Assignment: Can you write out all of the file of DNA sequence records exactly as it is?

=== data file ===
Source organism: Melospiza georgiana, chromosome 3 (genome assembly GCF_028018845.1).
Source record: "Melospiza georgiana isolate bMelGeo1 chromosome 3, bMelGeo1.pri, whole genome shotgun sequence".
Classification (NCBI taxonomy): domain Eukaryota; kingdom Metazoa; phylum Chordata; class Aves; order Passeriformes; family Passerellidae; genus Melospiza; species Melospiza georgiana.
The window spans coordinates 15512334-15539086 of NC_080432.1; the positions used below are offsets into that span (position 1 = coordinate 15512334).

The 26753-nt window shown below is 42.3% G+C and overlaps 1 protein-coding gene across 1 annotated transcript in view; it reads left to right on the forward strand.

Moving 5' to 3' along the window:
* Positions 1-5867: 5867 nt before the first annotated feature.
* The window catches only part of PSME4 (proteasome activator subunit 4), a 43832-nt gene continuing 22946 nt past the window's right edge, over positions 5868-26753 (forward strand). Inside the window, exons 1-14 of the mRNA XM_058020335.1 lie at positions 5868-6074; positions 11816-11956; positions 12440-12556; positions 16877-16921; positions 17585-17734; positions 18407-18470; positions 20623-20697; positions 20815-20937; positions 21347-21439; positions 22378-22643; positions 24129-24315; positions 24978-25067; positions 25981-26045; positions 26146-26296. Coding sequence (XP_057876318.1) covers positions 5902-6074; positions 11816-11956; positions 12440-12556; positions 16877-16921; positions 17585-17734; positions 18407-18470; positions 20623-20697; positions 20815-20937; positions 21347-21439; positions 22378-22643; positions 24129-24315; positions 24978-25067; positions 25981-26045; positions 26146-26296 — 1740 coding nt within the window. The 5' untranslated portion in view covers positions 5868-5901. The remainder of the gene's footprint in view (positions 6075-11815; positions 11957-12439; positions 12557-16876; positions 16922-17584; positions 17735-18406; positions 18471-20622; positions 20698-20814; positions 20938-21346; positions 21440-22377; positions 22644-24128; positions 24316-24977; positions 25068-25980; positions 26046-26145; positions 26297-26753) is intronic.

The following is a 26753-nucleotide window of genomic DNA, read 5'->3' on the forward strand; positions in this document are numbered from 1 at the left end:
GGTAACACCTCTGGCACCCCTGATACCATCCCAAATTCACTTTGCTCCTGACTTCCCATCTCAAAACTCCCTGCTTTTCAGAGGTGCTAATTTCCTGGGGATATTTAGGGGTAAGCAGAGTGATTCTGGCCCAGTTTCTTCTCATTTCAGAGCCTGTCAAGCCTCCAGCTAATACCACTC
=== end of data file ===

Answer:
Source organism: Melospiza georgiana, chromosome 3 (genome assembly GCF_028018845.1).
Source record: "Melospiza georgiana isolate bMelGeo1 chromosome 3, bMelGeo1.pri, whole genome shotgun sequence".
Classification (NCBI taxonomy): domain Eukaryota; kingdom Metazoa; phylum Chordata; class Aves; order Passeriformes; family Passerellidae; genus Melospiza; species Melospiza georgiana.
The window spans coordinates 15512334-15539086 of NC_080432.1; the positions used below are offsets into that span (position 1 = coordinate 15512334).

The 26753-nt window shown below is 42.3% G+C and overlaps 1 protein-coding gene across 1 annotated transcript in view; it reads left to right on the forward strand.

Moving 5' to 3' along the window:
* Positions 1-5867: 5867 nt before the first annotated feature.
* The window catches only part of PSME4 (proteasome activator subunit 4), a 43832-nt gene continuing 22946 nt past the window's right edge, over positions 5868-26753 (forward strand). Inside the window, exons 1-14 of the mRNA XM_058020335.1 lie at positions 5868-6074; positions 11816-11956; positions 12440-12556; positions 16877-16921; positions 17585-17734; positions 18407-18470; positions 20623-20697; positions 20815-20937; positions 21347-21439; positions 22378-22643; positions 24129-24315; positions 24978-25067; positions 25981-26045; positions 26146-26296. Coding sequence (XP_057876318.1) covers positions 5902-6074; positions 11816-11956; positions 12440-12556; positions 16877-16921; positions 17585-17734; positions 18407-18470; positions 20623-20697; positions 20815-20937; positions 21347-21439; positions 22378-22643; positions 24129-24315; positions 24978-25067; positions 25981-26045; positions 26146-26296 — 1740 coding nt within the window. The 5' untranslated portion in view covers positions 5868-5901. The remainder of the gene's footprint in view (positions 6075-11815; positions 11957-12439; positions 12557-16876; positions 16922-17584; positions 17735-18406; positions 18471-20622; positions 20698-20814; positions 20938-21346; positions 21440-22377; positions 22644-24128; positions 24316-24977; positions 25068-25980; positions 26046-26145; positions 26297-26753) is intronic.

The following is a 26753-nucleotide window of genomic DNA, read 5'->3' on the forward strand; positions in this document are numbered from 1 at the left end:
GGTAACACCTCTGGCACCCCTGATACCATCCCAAATTCACTTTGCTCCTGACTTCCCATCTCAAAACTCCCTGCTTTTCAGAGGTGCTAATTTCCTGGGGATATTTAGGGGTAAGCAGAGTGATTCTGGCCCAGTTTCTTCTCATTTCAGAGCCTGTCAAGCCTCCAGCTAATACCACTC